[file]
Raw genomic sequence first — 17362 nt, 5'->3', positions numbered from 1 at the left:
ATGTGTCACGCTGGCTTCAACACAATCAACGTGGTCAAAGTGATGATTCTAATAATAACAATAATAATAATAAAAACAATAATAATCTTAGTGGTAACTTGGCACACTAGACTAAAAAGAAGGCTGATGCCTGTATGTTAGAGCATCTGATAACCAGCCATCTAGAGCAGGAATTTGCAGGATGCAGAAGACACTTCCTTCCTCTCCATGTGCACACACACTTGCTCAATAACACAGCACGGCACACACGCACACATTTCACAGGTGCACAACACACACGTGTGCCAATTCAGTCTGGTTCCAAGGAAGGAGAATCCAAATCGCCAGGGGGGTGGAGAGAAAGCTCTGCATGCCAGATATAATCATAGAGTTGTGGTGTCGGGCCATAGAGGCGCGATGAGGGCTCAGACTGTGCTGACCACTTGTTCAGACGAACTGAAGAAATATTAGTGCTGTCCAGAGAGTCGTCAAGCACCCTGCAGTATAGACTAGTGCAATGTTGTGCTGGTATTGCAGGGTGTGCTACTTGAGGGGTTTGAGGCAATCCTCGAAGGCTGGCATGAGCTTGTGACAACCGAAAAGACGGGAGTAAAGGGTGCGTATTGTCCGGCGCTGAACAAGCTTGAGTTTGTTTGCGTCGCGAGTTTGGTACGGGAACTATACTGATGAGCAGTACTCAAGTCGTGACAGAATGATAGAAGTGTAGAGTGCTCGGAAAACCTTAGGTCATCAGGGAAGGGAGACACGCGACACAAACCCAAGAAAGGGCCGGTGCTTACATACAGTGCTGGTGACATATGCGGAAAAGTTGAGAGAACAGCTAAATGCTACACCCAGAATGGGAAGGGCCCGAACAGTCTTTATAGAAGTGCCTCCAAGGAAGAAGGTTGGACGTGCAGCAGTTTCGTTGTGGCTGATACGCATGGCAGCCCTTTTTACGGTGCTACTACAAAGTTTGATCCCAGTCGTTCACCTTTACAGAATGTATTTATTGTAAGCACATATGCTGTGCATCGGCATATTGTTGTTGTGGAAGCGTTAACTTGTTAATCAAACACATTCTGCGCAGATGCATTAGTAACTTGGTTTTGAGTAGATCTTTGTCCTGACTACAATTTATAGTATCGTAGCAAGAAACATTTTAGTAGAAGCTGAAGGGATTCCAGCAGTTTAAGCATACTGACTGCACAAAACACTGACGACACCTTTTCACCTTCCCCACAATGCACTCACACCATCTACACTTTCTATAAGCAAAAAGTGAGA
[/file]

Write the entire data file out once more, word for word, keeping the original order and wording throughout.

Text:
Raw genomic sequence first — 17362 nt, 5'->3', positions numbered from 1 at the left:
ATGTGTCACGCTGGCTTCAACACAATCAACGTGGTCAAAGTGATGATTCTAATAATAACAATAATAATAATAAAAACAATAATAATCTTAGTGGTAACTTGGCACACTAGACTAAAAAGAAGGCTGATGCCTGTATGTTAGAGCATCTGATAACCAGCCATCTAGAGCAGGAATTTGCAGGATGCAGAAGACACTTCCTTCCTCTCCATGTGCACACACACTTGCTCAATAACACAGCACGGCACACACGCACACATTTCACAGGTGCACAACACACACGTGTGCCAATTCAGTCTGGTTCCAAGGAAGGAGAATCCAAATCGCCAGGGGGGTGGAGAGAAAGCTCTGCATGCCAGATATAATCATAGAGTTGTGGTGTCGGGCCATAGAGGCGCGATGAGGGCTCAGACTGTGCTGACCACTTGTTCAGACGAACTGAAGAAATATTAGTGCTGTCCAGAGAGTCGTCAAGCACCCTGCAGTATAGACTAGTGCAATGTTGTGCTGGTATTGCAGGGTGTGCTACTTGAGGGGTTTGAGGCAATCCTCGAAGGCTGGCATGAGCTTGTGACAACCGAAAAGACGGGAGTAAAGGGTGCGTATTGTCCGGCGCTGAACAAGCTTGAGTTTGTTTGCGTCGCGAGTTTGGTACGGGAACTATACTGATGAGCAGTACTCAAGTCGTGACAGAATGATAGAAGTGTAGAGTGCTCGGAAAACCTTAGGTCATCAGGGAAGGGAGACACGCGACACAAACCCAAGAAAGGGCCGGTGCTTACATACAGTGCTGGTGACATATGCGGAAAAGTTGAGAGAACAGCTAAATGCTACACCCAGAATGGGAAGGGCCCGAACAGTCTTTATAGAAGTGCCTCCAAGGAAGAAGGTTGGACGTGCAGCAGTTTCGTTGTGGCTGATACGCATGGCAGCCCTTTTTACGGTGCTACTACAAAGTTTGATCCCAGTCGTTCACCTTTACAGAATGTATTTATTGTAAGCACATATGCTGTGCATCGGCATATTGTTGTTGTGGAAGCGTTAACTTGTTAATCAAACACATTCTGCGCAGATGCATTAGTAACTTGGTTTTGAGTAGATCTTTGTCCTGACTACAATTTATAGTATCGTAGCAAGAAACATTTTAGTAGAAGCTGAAGGGATTCCAGCAGTTTAAGCATACTGACTGCACAAAACACTGACGACACCTTTTCACCTTCCCCACAATGCACTCACACCATCTACACTTTCTATAAGCAAAAAGTGAGA